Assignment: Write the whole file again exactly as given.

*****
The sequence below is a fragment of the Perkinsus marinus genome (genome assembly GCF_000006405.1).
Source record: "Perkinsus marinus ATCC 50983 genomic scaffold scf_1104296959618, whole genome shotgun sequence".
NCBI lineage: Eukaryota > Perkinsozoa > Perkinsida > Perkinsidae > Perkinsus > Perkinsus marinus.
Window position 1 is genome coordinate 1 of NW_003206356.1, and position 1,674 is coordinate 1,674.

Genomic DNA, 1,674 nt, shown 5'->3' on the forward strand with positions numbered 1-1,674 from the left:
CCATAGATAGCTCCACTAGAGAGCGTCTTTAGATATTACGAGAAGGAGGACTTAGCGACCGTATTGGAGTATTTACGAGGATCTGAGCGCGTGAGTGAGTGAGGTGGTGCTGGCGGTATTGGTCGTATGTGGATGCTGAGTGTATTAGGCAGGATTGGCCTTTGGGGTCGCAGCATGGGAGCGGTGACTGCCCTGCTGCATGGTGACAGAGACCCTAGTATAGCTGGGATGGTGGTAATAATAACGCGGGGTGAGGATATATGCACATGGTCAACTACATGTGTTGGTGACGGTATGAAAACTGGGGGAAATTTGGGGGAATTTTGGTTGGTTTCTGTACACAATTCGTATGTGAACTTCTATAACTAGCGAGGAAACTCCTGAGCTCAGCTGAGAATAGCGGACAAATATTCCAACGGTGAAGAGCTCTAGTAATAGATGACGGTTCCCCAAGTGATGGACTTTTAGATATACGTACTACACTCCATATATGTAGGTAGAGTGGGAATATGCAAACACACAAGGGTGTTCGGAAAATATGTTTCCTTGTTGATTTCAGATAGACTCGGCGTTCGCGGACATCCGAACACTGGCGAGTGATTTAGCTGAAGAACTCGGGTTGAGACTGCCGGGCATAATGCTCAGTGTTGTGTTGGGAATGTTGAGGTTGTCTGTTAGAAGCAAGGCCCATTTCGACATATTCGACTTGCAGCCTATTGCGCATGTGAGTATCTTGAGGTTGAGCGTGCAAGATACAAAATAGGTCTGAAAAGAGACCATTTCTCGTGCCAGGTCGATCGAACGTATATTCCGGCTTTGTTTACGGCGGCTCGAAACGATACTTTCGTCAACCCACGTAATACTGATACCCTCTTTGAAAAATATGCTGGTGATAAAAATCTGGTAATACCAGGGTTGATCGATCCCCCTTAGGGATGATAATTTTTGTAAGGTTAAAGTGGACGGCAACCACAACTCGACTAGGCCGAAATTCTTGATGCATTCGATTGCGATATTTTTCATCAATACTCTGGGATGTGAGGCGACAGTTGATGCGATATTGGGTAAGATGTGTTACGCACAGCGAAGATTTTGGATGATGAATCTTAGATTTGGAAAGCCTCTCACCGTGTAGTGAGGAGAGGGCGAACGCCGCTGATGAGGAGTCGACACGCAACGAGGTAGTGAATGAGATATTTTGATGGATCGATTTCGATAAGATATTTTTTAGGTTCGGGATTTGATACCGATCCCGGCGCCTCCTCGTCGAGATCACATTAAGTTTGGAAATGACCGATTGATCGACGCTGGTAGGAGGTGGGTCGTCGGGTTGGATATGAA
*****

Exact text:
The sequence below is a fragment of the Perkinsus marinus genome (genome assembly GCF_000006405.1).
Source record: "Perkinsus marinus ATCC 50983 genomic scaffold scf_1104296959618, whole genome shotgun sequence".
NCBI lineage: Eukaryota > Perkinsozoa > Perkinsida > Perkinsidae > Perkinsus > Perkinsus marinus.
Window position 1 is genome coordinate 1 of NW_003206356.1, and position 1,674 is coordinate 1,674.

Genomic DNA, 1,674 nt, shown 5'->3' on the forward strand with positions numbered 1-1,674 from the left:
CCATAGATAGCTCCACTAGAGAGCGTCTTTAGATATTACGAGAAGGAGGACTTAGCGACCGTATTGGAGTATTTACGAGGATCTGAGCGCGTGAGTGAGTGAGGTGGTGCTGGCGGTATTGGTCGTATGTGGATGCTGAGTGTATTAGGCAGGATTGGCCTTTGGGGTCGCAGCATGGGAGCGGTGACTGCCCTGCTGCATGGTGACAGAGACCCTAGTATAGCTGGGATGGTGGTAATAATAACGCGGGGTGAGGATATATGCACATGGTCAACTACATGTGTTGGTGACGGTATGAAAACTGGGGGAAATTTGGGGGAATTTTGGTTGGTTTCTGTACACAATTCGTATGTGAACTTCTATAACTAGCGAGGAAACTCCTGAGCTCAGCTGAGAATAGCGGACAAATATTCCAACGGTGAAGAGCTCTAGTAATAGATGACGGTTCCCCAAGTGATGGACTTTTAGATATACGTACTACACTCCATATATGTAGGTAGAGTGGGAATATGCAAACACACAAGGGTGTTCGGAAAATATGTTTCCTTGTTGATTTCAGATAGACTCGGCGTTCGCGGACATCCGAACACTGGCGAGTGATTTAGCTGAAGAACTCGGGTTGAGACTGCCGGGCATAATGCTCAGTGTTGTGTTGGGAATGTTGAGGTTGTCTGTTAGAAGCAAGGCCCATTTCGACATATTCGACTTGCAGCCTATTGCGCATGTGAGTATCTTGAGGTTGAGCGTGCAAGATACAAAATAGGTCTGAAAAGAGACCATTTCTCGTGCCAGGTCGATCGAACGTATATTCCGGCTTTGTTTACGGCGGCTCGAAACGATACTTTCGTCAACCCACGTAATACTGATACCCTCTTTGAAAAATATGCTGGTGATAAAAATCTGGTAATACCAGGGTTGATCGATCCCCCTTAGGGATGATAATTTTTGTAAGGTTAAAGTGGACGGCAACCACAACTCGACTAGGCCGAAATTCTTGATGCATTCGATTGCGATATTTTTCATCAATACTCTGGGATGTGAGGCGACAGTTGATGCGATATTGGGTAAGATGTGTTACGCACAGCGAAGATTTTGGATGATGAATCTTAGATTTGGAAAGCCTCTCACCGTGTAGTGAGGAGAGGGCGAACGCCGCTGATGAGGAGTCGACACGCAACGAGGTAGTGAATGAGATATTTTGATGGATCGATTTCGATAAGATATTTTTTAGGTTCGGGATTTGATACCGATCCCGGCGCCTCCTCGTCGAGATCACATTAAGTTTGGAAATGACCGATTGATCGACGCTGGTAGGAGGTGGGTCGTCGGGTTGGATATGAA